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Original Issue


Before the draft last spring pro scouts noted the absence of Wests, Russells and Robertsons, and declared this the worst rookie class in years. But for one reason or another—retirement, military service, even police action—nearly every NBA club is going to make good use of its newcomers. Rookies should make the Warriors a playoff team again, a rookie may change both the style and morale of the Bullets and a particularly bright one may help the Lakers to the title


Among his many talents, Captain Elgin Baylor has the gift of bestowing nicknames that stick. For years, the Laker cast has moved in its own world with Baylor-inspired monikers—Zeke, Beefer, Mouldy, Pops, Hog. Enter Rookie Gail Goodrich, the little bundle of southern California sunshine, all 6 feet 1 of him. At UCLA, where All-America Goodrich played on two successive national championship teams, he was "Twig." Baylor took a look. "Around here," he said, "you're a stump." Now, to match the status of a nickname by Baylor, Stumpy Goodrich has made the team—on the basis of his play in exhibition games.

Goodrich is a lean 175 pounds, positively baby-faced and with long arms and huge hands that belie his size, much as Cousy's did. He will be the most watched rookie in the league, as he performs the last act in the drama that asks the question: Is Gail Goodrich big enough to play here? At 5 feet 8, they said he was too small for high school ball; at 5 feet 11, too small for college. On the Lakers, at any rate, there are no more skeptics. "Goodrich has a chance to become a great one," Coach Fred Schaus says flatly. In the exhibitions he scored, passed, worked himself open, played tough defense, and in one game against Boston not only led the Lakers with nine rebounds, but also blocked three shots and tipped in two rebounds. "Goodrich has a tough fadeaway jump," says 6-foot-10 teammate LeRoy Ellis, "that you just can't get at, I don't care how big you are." The only place where his size may really hurt Goodrich is on defense, if some of the league's taller guards are able to work him inside. But Goodrich has fine defensive instincts and muscling him will not be so easy. Just as his height is deceiving, so is his strength.

If Goodrich lives up to his promise, L.A. will have a fabulous backcourt. Jerry West is the "other" guard. (West may spend more time in the forecourt against smaller rivals this season.) Schaus had so many guards last year that he had trouble finding playing time for them all. It was a beautiful deal for L.A., then, when the team picked up Bob Boozer from the Knicks in exchange for Dick Barnett. Goodrich's shooting made Barnett expendable. Rudy La-Russo has long needed someone like Boozer to help on the boards—besides, of course, the ever-present Baylor who, though only 6 feet 5, still leads the team in rebounding each year. Elgin is in fine shape now; in the exhibitions he suddenly began making the wonderful Baylor rocking moves that supposedly had vanished as he struggled with bad knees. If he has indeed regained his old form, the Lakers not only should coast to a Western title, but could finally win their first NBA championship. They bear the stigma of perennial runners-up. West and Baylor both played on college teams that were national runners-up too. Schaus coached one. Stumpy, however, was a winner. He brings that, too.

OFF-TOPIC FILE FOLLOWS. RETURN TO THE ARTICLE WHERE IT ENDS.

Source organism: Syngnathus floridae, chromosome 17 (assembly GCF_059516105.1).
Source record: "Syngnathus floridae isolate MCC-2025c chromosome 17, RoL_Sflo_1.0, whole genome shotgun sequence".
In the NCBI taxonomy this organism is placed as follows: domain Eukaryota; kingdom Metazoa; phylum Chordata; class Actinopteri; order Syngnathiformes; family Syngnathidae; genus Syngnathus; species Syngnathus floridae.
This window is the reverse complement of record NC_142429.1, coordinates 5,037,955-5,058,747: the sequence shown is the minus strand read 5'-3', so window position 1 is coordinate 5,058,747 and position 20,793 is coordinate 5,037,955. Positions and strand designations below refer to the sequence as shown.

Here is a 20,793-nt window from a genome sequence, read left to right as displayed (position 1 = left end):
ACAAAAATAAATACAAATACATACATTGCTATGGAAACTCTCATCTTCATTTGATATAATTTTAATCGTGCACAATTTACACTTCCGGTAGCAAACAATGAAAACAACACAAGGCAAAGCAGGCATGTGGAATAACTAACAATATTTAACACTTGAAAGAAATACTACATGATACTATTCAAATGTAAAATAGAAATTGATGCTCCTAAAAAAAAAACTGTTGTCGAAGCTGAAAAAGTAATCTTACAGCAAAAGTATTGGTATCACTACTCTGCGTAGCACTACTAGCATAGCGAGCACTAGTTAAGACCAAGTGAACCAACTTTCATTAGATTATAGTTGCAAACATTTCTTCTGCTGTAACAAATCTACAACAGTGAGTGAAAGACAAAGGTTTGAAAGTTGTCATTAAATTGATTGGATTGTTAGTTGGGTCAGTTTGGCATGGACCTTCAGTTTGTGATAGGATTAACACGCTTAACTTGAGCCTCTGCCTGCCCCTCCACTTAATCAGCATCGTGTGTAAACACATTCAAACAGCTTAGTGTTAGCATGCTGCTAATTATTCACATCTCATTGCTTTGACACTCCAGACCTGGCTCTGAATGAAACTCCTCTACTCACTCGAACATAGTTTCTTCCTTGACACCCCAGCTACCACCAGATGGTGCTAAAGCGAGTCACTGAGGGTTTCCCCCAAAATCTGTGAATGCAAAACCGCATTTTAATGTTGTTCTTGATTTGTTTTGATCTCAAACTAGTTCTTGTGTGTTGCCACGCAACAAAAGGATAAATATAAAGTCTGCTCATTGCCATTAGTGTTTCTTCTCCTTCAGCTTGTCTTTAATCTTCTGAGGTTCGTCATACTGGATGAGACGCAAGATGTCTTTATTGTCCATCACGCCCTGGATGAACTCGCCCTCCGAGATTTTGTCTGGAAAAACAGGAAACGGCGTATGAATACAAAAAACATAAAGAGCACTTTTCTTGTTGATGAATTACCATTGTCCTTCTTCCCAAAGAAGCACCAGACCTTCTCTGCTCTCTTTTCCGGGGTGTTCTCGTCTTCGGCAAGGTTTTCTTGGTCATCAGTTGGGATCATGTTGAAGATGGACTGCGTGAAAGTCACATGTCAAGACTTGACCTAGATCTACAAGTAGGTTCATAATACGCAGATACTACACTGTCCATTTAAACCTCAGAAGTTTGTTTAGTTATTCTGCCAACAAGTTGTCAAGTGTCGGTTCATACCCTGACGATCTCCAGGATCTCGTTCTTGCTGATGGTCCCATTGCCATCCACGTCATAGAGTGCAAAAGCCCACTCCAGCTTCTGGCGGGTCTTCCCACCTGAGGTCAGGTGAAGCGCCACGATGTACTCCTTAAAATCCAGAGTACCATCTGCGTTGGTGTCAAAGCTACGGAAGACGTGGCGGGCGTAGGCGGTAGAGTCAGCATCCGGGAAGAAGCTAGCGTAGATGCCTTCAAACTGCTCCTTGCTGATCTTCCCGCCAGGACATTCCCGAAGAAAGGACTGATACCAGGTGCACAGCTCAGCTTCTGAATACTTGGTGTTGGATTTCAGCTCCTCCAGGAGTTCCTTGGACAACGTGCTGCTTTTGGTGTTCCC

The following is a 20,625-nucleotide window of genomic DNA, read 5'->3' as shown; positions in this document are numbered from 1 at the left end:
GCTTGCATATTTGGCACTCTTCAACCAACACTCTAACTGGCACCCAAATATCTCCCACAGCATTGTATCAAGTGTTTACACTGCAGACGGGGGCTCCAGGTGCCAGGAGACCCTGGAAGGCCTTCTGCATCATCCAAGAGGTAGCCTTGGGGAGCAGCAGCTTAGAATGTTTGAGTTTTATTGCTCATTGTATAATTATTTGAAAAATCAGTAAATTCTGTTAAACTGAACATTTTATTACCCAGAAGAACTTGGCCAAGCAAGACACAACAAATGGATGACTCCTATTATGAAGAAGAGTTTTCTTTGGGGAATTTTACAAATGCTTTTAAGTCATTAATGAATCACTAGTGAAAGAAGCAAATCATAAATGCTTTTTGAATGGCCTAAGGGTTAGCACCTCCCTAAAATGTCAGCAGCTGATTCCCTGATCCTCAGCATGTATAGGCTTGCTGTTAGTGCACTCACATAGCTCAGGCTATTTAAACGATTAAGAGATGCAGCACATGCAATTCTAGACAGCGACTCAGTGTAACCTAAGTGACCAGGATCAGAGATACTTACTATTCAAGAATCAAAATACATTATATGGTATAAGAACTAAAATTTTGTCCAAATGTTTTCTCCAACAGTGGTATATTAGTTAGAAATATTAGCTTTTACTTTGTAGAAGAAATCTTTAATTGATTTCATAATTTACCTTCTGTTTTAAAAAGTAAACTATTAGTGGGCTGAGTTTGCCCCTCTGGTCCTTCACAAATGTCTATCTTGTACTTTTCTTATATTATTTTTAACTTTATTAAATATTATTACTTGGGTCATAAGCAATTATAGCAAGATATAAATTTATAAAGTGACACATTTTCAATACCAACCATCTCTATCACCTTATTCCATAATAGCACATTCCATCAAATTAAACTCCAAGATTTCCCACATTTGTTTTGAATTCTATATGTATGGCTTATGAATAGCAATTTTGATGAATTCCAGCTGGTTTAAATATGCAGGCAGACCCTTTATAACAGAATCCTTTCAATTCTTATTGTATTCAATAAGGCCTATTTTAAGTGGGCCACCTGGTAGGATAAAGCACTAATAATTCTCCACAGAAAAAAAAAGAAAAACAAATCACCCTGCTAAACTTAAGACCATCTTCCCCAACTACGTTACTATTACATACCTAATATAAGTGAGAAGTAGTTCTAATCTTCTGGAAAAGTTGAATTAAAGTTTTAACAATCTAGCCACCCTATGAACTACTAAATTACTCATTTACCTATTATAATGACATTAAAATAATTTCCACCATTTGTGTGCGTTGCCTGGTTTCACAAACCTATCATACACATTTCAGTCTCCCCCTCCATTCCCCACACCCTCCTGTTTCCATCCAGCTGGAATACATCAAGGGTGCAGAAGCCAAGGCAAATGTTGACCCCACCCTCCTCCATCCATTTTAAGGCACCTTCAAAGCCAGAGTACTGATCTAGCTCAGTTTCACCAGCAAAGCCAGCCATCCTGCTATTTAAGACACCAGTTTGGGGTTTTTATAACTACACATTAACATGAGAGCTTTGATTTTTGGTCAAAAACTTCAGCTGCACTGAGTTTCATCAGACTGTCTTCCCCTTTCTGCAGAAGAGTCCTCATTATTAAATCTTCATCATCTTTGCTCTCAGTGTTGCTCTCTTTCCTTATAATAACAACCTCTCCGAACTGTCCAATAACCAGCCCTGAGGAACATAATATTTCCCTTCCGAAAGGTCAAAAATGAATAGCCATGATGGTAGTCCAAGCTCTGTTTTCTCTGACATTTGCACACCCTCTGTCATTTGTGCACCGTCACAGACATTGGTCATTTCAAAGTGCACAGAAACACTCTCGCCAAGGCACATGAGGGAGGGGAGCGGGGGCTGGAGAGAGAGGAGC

In its four years of existence the Bullet franchise has experienced as much intrigue and confusion as a wobbly banana republic. The Bullets have been in two cities (Chicago before Baltimore), have had three nicknames, two litters of out-of-town owners, four general managers, five—count 'em, five—coaches and a grand total of 48 different players. Of what remains—name, players, stationery, owners, everything—only huge Walt Bellamy dates back to the Chicago era. For that matter only Bellamy, Forward Gus Johnson and Guard Kevin Loughery have been with the Bullets for as long as two seasons. Like guerrilla warriors, the Bullets do not believe in taking prisoners.

Nor, like guerrillas, have they been much concerned with defense or supply lines. Last year the Bullets comfortably led the league in giving up points, which negated the fact that they themselves were the second-highest scoring team. On offense, it was a scramble to see who got the shot. The defense was poorest in the backcourt. Never has a team so needed a big nonshooting playmaker who can cut it on defense. This is a very nearly extinct species, so Baltimore has been drooling over 6-foot-5½ Jerry Sloan of Evansville. The Bullets drafted him two years in a row before finally snaring him. New coach No. 5, Paul Seymour, who was a gritty playmaker type himself at Syracuse, is bringing Sloan along slowly because he is a quiet, retiring sort. However, if Sloan has not taken charge of the Bullet offense by midseason it will be time for Baltimore to break up that gang of shoot-'em-ups and start rebuilding some other way. So far, the shooters are all for Sloan. "That man fires the ball," said Gus Johnson (18.6) the other day, taking a Sloan needle pass for an easy practice bucket. Sloan could do wonders for Bellamy (24.8), the giant who traditionally leads the league in fines (for not hustling) and in pouting (for getting fined and because he thinks he doesn't get the ball often enough). Sloan is not much of a shot himself, but either Don Ohl (18.4) or Kevin Loughery (12.8) can handle the scoring from outside and the big men—Bellamy, Johnson and Bailey Howell (19.2)—are all good gunners.